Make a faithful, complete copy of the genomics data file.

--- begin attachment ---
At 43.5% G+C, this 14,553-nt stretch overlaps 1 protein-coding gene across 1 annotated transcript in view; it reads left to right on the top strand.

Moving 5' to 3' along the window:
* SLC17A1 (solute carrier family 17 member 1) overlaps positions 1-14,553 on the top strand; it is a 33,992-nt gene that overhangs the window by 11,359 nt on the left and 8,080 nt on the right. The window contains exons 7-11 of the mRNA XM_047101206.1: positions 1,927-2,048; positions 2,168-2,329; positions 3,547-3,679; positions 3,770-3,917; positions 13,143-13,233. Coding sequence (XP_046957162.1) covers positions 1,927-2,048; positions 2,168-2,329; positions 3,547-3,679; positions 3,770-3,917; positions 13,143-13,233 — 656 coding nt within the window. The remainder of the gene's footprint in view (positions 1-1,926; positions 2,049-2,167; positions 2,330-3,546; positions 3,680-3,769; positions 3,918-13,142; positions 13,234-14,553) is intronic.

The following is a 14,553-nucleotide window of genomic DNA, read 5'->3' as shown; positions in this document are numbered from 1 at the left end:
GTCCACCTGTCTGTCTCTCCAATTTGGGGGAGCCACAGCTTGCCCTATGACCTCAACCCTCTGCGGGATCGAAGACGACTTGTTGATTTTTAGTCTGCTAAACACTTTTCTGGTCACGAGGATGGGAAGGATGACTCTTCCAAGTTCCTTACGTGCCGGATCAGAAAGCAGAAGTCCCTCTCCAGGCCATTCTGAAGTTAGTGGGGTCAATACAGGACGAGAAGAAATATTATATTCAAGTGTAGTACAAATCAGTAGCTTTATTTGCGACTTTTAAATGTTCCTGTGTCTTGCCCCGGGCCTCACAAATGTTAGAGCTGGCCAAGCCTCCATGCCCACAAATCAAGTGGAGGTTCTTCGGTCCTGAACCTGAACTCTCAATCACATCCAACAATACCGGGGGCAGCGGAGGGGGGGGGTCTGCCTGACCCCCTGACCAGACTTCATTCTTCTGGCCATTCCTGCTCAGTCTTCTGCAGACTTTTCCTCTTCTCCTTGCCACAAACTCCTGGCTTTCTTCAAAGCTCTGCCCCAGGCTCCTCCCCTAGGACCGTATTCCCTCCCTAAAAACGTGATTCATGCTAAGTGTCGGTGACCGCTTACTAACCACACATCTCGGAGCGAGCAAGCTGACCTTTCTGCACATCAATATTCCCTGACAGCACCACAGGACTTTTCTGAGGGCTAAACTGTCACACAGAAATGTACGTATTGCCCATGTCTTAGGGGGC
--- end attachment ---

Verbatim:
At 43.5% G+C, this 14,553-nt stretch overlaps 1 protein-coding gene across 1 annotated transcript in view; it reads left to right on the top strand.

Moving 5' to 3' along the window:
* SLC17A1 (solute carrier family 17 member 1) overlaps positions 1-14,553 on the top strand; it is a 33,992-nt gene that overhangs the window by 11,359 nt on the left and 8,080 nt on the right. The window contains exons 7-11 of the mRNA XM_047101206.1: positions 1,927-2,048; positions 2,168-2,329; positions 3,547-3,679; positions 3,770-3,917; positions 13,143-13,233. Coding sequence (XP_046957162.1) covers positions 1,927-2,048; positions 2,168-2,329; positions 3,547-3,679; positions 3,770-3,917; positions 13,143-13,233 — 656 coding nt within the window. The remainder of the gene's footprint in view (positions 1-1,926; positions 2,049-2,167; positions 2,330-3,546; positions 3,680-3,769; positions 3,918-13,142; positions 13,234-14,553) is intronic.

The following is a 14,553-nucleotide window of genomic DNA, read 5'->3' as shown; positions in this document are numbered from 1 at the left end:
GTCCACCTGTCTGTCTCTCCAATTTGGGGGAGCCACAGCTTGCCCTATGACCTCAACCCTCTGCGGGATCGAAGACGACTTGTTGATTTTTAGTCTGCTAAACACTTTTCTGGTCACGAGGATGGGAAGGATGACTCTTCCAAGTTCCTTACGTGCCGGATCAGAAAGCAGAAGTCCCTCTCCAGGCCATTCTGAAGTTAGTGGGGTCAATACAGGACGAGAAGAAATATTATATTCAAGTGTAGTACAAATCAGTAGCTTTATTTGCGACTTTTAAATGTTCCTGTGTCTTGCCCCGGGCCTCACAAATGTTAGAGCTGGCCAAGCCTCCATGCCCACAAATCAAGTGGAGGTTCTTCGGTCCTGAACCTGAACTCTCAATCACATCCAACAATACCGGGGGCAGCGGAGGGGGGGGGTCTGCCTGACCCCCTGACCAGACTTCATTCTTCTGGCCATTCCTGCTCAGTCTTCTGCAGACTTTTCCTCTTCTCCTTGCCACAAACTCCTGGCTTTCTTCAAAGCTCTGCCCCAGGCTCCTCCCCTAGGACCGTATTCCCTCCCTAAAAACGTGATTCATGCTAAGTGTCGGTGACCGCTTACTAACCACACATCTCGGAGCGAGCAAGCTGACCTTTCTGCACATCAATATTCCCTGACAGCACCACAGGACTTTTCTGAGGGCTAAACTGTCACACAGAAATGTACGTATTGCCCATGTCTTAGGGGGC